Gilead’s pricing strategy for its revolutionary hepatitis C treatment, called Sovaldi, was focused on maximizing revenue, even as the company’s own analysis showed a lower price would allow more patients to be treated, according to an 18-month Congressional investigation into the costly new drug. Gilead spent eight months determining the price of the drug, according to the Senate report. Among the factors it considered were what price it could set without risking public outrage, media attention and congressional inquiries that could harm the drug’s reputation or revenue potential. Click here for the congressional report.
- The Wall Street Journal has an interesting report on why the U.S. pays more for drugs than any other country. Click here.
Agency Wants Rural Hospitals To Report Performance Measurements
A new National Quality Forum report recommends that CMS make performance measurement mandatory for rural healthcare providers. The report, which summarizes the recommendations of a multistakeholder Rural Health Committee convened by NQF, notes the urgency for integrating rural providers into Medicare quality improvement programs in light of recent Congressional legislative actions and efforts by HHS to accelerate a timeframe for paying providers based on quality and cost. Click here for the report.
Observation Status To Be Subject to New Outpatient Bundles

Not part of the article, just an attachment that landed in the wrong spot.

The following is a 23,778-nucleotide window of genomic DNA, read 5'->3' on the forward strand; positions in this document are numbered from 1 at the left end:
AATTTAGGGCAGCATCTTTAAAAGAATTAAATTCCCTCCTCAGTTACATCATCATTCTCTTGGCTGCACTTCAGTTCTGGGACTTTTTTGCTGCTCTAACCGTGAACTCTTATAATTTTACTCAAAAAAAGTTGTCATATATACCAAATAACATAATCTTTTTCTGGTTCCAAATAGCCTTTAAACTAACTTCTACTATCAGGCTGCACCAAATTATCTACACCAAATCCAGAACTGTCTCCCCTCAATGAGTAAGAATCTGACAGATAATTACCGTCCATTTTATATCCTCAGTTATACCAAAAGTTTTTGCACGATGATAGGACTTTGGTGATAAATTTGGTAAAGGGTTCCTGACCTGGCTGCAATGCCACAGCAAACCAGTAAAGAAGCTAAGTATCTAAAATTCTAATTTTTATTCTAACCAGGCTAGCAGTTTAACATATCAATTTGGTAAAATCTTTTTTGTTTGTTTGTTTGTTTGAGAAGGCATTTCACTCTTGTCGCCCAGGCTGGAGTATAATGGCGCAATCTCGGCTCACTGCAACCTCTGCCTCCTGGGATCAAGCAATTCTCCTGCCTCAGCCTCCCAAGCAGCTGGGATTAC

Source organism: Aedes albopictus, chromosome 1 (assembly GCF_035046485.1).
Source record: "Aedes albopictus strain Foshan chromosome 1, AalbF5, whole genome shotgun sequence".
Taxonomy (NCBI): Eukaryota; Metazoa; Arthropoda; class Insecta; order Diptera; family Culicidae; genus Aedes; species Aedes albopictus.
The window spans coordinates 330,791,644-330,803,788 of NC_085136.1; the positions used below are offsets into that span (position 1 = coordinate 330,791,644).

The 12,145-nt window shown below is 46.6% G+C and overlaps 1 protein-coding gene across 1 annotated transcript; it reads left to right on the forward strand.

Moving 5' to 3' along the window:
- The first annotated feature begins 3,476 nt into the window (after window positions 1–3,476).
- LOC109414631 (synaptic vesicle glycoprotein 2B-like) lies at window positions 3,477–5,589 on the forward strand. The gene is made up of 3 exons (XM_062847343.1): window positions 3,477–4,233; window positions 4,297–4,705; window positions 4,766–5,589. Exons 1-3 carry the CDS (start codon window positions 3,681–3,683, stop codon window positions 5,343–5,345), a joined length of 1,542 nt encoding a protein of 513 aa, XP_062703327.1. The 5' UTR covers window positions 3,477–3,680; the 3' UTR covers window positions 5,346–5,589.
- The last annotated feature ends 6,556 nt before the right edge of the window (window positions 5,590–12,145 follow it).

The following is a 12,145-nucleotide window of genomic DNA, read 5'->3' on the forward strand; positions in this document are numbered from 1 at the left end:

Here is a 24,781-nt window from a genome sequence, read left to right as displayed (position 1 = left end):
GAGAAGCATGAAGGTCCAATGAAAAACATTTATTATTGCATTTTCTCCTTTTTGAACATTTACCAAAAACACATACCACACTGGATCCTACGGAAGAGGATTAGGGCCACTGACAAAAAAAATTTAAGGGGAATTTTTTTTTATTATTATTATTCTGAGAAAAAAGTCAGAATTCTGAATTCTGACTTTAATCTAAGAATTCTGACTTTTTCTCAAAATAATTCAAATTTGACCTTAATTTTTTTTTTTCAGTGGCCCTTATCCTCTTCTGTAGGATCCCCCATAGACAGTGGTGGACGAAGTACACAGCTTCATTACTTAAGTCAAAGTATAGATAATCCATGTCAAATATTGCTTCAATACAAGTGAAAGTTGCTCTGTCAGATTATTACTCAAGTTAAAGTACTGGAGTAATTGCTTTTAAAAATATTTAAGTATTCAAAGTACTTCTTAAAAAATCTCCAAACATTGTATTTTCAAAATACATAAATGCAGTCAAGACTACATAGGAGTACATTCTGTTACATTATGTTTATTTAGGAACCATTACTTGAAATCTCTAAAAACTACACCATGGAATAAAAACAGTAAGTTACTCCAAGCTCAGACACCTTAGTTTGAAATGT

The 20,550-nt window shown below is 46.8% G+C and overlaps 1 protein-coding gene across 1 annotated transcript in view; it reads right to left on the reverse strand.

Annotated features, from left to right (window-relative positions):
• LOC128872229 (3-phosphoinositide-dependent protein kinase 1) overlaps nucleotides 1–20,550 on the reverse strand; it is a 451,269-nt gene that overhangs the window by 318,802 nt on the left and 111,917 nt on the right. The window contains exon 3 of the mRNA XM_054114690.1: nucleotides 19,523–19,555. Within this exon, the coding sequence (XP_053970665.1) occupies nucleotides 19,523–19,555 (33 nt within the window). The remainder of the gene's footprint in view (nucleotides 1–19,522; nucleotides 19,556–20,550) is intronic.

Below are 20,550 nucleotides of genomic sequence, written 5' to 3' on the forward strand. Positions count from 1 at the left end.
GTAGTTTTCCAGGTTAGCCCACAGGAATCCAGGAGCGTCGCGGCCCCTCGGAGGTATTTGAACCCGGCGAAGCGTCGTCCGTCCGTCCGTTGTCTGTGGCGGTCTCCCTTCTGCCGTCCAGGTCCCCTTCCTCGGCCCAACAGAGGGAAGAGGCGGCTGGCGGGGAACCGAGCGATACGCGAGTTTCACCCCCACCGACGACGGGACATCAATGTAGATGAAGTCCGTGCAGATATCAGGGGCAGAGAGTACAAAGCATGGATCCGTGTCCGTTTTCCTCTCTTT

In the 2016 Outpatient Prospective Payment System Final Rule, CMS adopted a new comprehensive ambulatory payment classification (C-APC) to encompass observation services. This is a first and essentially means providers will do more for less for observation patients. First adopted in 2015, the C-APC can be viewed as the outpatient version of the diagnosis-related group (DRG) payment system, with one payment to cover all services provided during an outpatient encounter. And CMS continues to advance these bundles. Click here for a very good analysis on the observation bundle.
- Unplanned hospital readmission numbers are declining, but the Wall Street Journal says it may be because of the way hospitals are changing their billing practices. Click here.
Cities Now Ranked for Pre-Term Birth Rates
Portland, Oregon has the best preterm birth rate of the top 100 cities with the most births nationwide, while Shreveport, Louisiana has the worst, according to the new 2015 March of Dimes Premature Birth Report Card, which for the first time graded cities and counties around the nation and revealed persistent racial, ethnic and geographic disparities within states. The only other cities receiving “As” were Oxnard, CA; St. Paul; and Seattle. Click here for the top 100 cities.